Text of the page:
January 25, 2019 at 9:50 am #6490
I have just this week come across ST-SIM and evaluating whether it will be suitable to use for my project. I am looking to forecast growth in urban extent for 6 cities. I have past urban extents for 1975, 1990, 2000 and 2015 so I know by how many cells my city should grow per year based on past growth. Initially, this will be quite a simple model with just 3 states (high density urban, low density urban and rural) and one transition pathway (urbanisation). However what is crucial in this process are the constraints or ‘zoning’ as referred to by Daniel 2016. In my case it will be waterbodies, slope, protected areas etc. But I also need to portray proximity to roads and rivers as positive drivers. After this I will be doing more in depth LUC modeling so I’m hopeful that ST-Sim can be used for both aspects.
I have gone through the video tutorials and searched the forum but have not found answers, so hope that you can help.
My questions are:
1) how and where do I input the zoning or constraint map? Would this be in the ‘initial conditions – spatial’ as a stratum?
2) Do all the constraining variables need to be in a single raster?
3) If roads and rivers are a positive driver would they still be in the zoning raster or a separate one?
4) In the last video tutorial Leonardo indicates that there will be subsequent tutorials on how to input spatial info (rasters) as original conditions but no such video or information is visible. Is there a resource that I can access for this?
5) I’ve tried to upload the case study sim files from Daniel 2016 but I get an error about the library not being able to update because there is a “SQL logic error or missing database No such column: Model”. How can I fix this?
Thanks for your time. I appreciate that providing support for such questions can be tedious but as a user new to this it is invaluable.January 28, 2019 at 8:59 am #6500
Essentially you can use an advanced feature called spatial multipliers to constrain the transition probabilities over space and time in any way you like. In the limit you can generate one multiplier raster for each transition and timestep. This raster then scales (i.e. multiplies) your base transition probabilities up and down over space and time. So the effect of any spatial layer (i.e. roads, rivers, zoning regulations etc.) can be either positive or negative. You can now also generate these multiplier files dynamically (i.e. as you run your simulation) so that they can be responsive to changes in your landscape. All this is pretty advanced work with our software and really is best done with a scripting language to generate the multiplier files. We recommend R as we have an R package to help but you could also other languages like Python. There are some shortcut ways to generate the spatial multipliers directly in ST-Sim without scripting, as was used in the Daniel et al (2016) paper, however the bottom line is you can do pretty much anything you like in terms of modifying transition probabilities if you are willing and able to venture into R.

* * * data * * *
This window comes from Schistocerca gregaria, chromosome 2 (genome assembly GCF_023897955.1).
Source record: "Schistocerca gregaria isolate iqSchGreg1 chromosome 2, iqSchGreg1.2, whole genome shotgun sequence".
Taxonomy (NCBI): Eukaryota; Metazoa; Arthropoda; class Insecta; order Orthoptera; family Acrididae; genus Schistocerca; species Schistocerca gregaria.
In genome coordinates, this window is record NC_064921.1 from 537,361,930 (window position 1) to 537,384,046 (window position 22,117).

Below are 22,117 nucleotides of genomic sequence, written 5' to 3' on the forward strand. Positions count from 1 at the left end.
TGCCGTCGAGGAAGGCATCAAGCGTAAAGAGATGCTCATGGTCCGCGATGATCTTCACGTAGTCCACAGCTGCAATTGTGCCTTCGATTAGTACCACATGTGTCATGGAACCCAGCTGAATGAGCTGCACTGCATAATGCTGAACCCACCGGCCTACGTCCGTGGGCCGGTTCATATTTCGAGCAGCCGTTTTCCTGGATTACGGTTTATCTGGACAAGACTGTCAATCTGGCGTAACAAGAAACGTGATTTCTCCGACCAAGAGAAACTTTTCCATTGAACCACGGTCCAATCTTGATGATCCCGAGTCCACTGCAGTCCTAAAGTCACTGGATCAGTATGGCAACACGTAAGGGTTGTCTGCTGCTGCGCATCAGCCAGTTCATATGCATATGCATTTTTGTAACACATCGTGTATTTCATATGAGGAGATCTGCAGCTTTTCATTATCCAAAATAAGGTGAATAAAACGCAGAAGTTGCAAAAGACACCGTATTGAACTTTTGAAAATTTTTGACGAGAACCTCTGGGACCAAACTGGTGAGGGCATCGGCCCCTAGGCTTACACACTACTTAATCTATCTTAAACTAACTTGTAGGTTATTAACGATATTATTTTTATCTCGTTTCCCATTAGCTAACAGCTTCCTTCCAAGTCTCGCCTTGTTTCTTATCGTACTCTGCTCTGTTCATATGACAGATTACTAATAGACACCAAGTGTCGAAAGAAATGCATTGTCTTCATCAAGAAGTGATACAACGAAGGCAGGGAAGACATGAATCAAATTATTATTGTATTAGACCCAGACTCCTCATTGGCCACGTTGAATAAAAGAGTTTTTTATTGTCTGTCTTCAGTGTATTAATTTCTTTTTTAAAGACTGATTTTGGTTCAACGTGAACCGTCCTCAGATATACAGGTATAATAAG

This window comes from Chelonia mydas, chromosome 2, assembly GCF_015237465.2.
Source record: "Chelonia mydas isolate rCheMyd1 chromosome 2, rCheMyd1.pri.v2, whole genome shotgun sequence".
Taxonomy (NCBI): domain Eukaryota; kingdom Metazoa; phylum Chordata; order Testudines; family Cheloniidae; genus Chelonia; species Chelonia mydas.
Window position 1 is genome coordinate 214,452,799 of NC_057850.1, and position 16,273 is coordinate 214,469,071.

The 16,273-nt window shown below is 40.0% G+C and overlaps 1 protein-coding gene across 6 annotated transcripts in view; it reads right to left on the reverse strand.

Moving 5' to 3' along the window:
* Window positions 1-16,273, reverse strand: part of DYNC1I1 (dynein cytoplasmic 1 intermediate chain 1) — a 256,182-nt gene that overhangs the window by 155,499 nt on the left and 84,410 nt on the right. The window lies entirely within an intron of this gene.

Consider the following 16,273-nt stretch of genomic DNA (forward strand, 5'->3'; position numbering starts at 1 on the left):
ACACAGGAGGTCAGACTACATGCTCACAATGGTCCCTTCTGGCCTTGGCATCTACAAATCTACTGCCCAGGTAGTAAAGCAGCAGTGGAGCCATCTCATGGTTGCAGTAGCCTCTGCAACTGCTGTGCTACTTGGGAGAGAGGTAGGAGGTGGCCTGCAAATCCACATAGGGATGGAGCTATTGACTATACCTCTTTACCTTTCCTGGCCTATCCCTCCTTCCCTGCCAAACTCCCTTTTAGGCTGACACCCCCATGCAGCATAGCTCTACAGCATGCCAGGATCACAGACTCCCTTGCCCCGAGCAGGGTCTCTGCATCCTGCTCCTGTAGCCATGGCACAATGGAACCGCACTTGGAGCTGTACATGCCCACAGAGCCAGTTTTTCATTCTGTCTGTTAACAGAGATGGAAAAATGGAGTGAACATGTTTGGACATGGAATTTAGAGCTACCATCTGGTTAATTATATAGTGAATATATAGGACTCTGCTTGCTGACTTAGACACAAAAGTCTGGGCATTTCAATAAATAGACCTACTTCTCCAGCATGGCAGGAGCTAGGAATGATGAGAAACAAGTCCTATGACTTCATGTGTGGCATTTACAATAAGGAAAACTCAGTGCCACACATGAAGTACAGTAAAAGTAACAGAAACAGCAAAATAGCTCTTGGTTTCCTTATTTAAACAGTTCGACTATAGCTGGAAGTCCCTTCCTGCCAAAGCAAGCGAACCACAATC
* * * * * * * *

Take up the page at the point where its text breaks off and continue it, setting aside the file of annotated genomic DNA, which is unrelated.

I just tried it and you are right the Daniel et al (2016) supplementary files aren’t working with the latest version of our software. We’ll try to get a fix for this shortly and post it on the forum.
Note that we have an online course coming up in March that would probably cover a lot of your questions – see http://www.apexrms.com/training. We are actually also updating our videos this week in preparation for another course in February. If you subscribe to our newsfeed on the apexrms.com homepage you’ll get notifications about both the videos and the course.January 30, 2019 at 3:42 pm #6580
More information on how to work with the supplementary files provided with the paper: Daniel et al 2016. Methods Ecol Evol. State-and-transition simulation models – a framework for forecasting landscape change.
The ST-Sim files associated with this paper can be downloaded from the DRYAD repository at: https://datadryad.org/resource/doi:10.5061/dryad.g58k0/1
You will need to use SyncroSim version 1.0.13 in order to open the .ssim file associated with this paper. You can access older versions of SyncroSim by navigating part way down the download page on http://www.apexrms.com
Alternatively, you can download a more recent set of ST-Sim files associated with the paper: Daniel et al 2018. Meth Ecol Evol. Integrating continuous stocks and flows into state-and-transition simulation models of landscape change.
These files contain the same model as in the previous paper (with some additions for carbon dynamics) and will run with the current version of SyncroSim. You can find these files on DRYAD at: https://datadryad.org/resource/doi:10.5061/dryad.6939c
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